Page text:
The Thing with VR

Just what was the dominant flavour at BETT? Tony Parkin savoured what was on offer

Every year there is a ‘thing’ at BETT. A couple of years ago it was 3D TV (this year seemingly, and mercifully, absent). Before that was the era of wall to wall whiteboards, still around at BETT 2017, but not in such oppressive numbers.

This year’s BETT 2017 ‘thing’ was VR, virtual reality. Every other stand seemed to have people shambling around with their faces buried in headsets, bumping into the furniture, uttering ‘oohs’ and ‘aahs’, and generally challenging health and safety guidelines.  

j2e BETT Award

Sal McKeown finds some some favourites at the BETT Awards  

My abiding memory of the BETT Awards 2017 will be of Danny Young (pictured above), founder and managing director of j2e jumping up and down on the stage in ecstatic delight at winning the award for "ICT Tools for Learning, Teaching and Assessment – classroom aids".

We all like to see a happy winner and his enthusiasm was contagious. He even had hard-bitten host and award presenter Jenny Éclair grinning. (Full information about BETT Awards 2017.)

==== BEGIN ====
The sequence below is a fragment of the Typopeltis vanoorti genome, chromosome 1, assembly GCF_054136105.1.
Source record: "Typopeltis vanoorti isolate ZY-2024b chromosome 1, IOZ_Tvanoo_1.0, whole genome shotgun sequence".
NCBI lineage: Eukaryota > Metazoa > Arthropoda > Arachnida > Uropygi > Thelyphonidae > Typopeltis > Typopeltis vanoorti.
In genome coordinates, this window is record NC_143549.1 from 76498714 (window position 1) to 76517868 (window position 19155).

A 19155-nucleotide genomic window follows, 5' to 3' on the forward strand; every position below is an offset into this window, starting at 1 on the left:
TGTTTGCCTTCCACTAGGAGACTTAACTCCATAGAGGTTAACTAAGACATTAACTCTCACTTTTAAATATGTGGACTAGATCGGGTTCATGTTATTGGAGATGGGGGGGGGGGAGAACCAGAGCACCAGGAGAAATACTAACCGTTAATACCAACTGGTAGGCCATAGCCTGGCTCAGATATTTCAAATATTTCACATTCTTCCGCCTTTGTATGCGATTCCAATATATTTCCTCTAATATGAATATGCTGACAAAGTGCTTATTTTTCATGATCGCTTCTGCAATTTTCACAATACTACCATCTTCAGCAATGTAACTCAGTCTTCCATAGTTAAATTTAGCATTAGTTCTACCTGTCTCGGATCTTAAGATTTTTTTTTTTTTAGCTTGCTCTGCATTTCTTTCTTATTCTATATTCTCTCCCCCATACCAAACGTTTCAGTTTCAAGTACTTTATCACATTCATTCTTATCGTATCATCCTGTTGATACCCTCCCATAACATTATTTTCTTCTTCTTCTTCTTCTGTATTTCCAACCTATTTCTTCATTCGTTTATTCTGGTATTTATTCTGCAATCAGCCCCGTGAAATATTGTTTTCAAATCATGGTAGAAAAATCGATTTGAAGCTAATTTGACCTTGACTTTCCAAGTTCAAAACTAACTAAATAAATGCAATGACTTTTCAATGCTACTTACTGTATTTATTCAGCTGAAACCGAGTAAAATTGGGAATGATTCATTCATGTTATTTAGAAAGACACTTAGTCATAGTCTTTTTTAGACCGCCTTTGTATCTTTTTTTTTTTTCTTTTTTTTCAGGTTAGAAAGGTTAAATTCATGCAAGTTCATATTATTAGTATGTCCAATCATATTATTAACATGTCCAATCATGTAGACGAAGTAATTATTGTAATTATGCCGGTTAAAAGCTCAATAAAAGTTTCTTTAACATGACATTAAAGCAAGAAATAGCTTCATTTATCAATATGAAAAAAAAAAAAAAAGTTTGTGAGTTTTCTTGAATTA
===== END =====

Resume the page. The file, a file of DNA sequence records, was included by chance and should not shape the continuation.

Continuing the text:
ClassVRs

VR is still disruptive for schools, but visitors to the BETT 2017 technology show will find an answer

Virtual reality technology is being targeted at classrooms as a way to enrich learning experience with walk-throughs of all kinds of scenarios. Even Google is flexing its marketing muscle with a free app and low-cost cardboard goggles (that require individual mobile phones) for its VR Google Expeditions.

But who in a school is going to manage it? Busy teachers? School edtech supplier Avantis is launching networked class sets of ClassVR headsets at the BETT 2017 educational technology to take the hassle out of this emerging technology

ISS screenshot BBC

Year 7 student Megan McTaggart dons her VR headset and enlists an expert at BETT 2017 

Virtual reality. What’s not to like about being able to feel as if you are actually in space? That is what having a VR headset strapped to your head and given two hand controls and left to navigate around a space station feels like. It felt real and, also a little bit scary.

For a short time on the Dell stand at the BETT 2017 show, I felt cool. This is very different to the laptops we sometimes get to use in our secondary school in north London.

Drone

Why tie learning to outmoded industrial models when current trends demand mash-ups?

Subject areas created for the needs of industry generations ago have become silos, we're told. So isn't it time to see learning as a 'mashup', where students use the subjects they need together for their required purpose - just like industry does for the 'fourth industrial revolution'?

Tune in to Education Fast Forward 18 (EFF18) live at 9am GMT on Monday (January 23) to join the OECD's PISA expert Andreas Schleicher and his panel guests debate this topic, "Preparing kids to succeed in the fourth industrial revolution", in front of world education leaders at the Education World Forum (EWF) in London.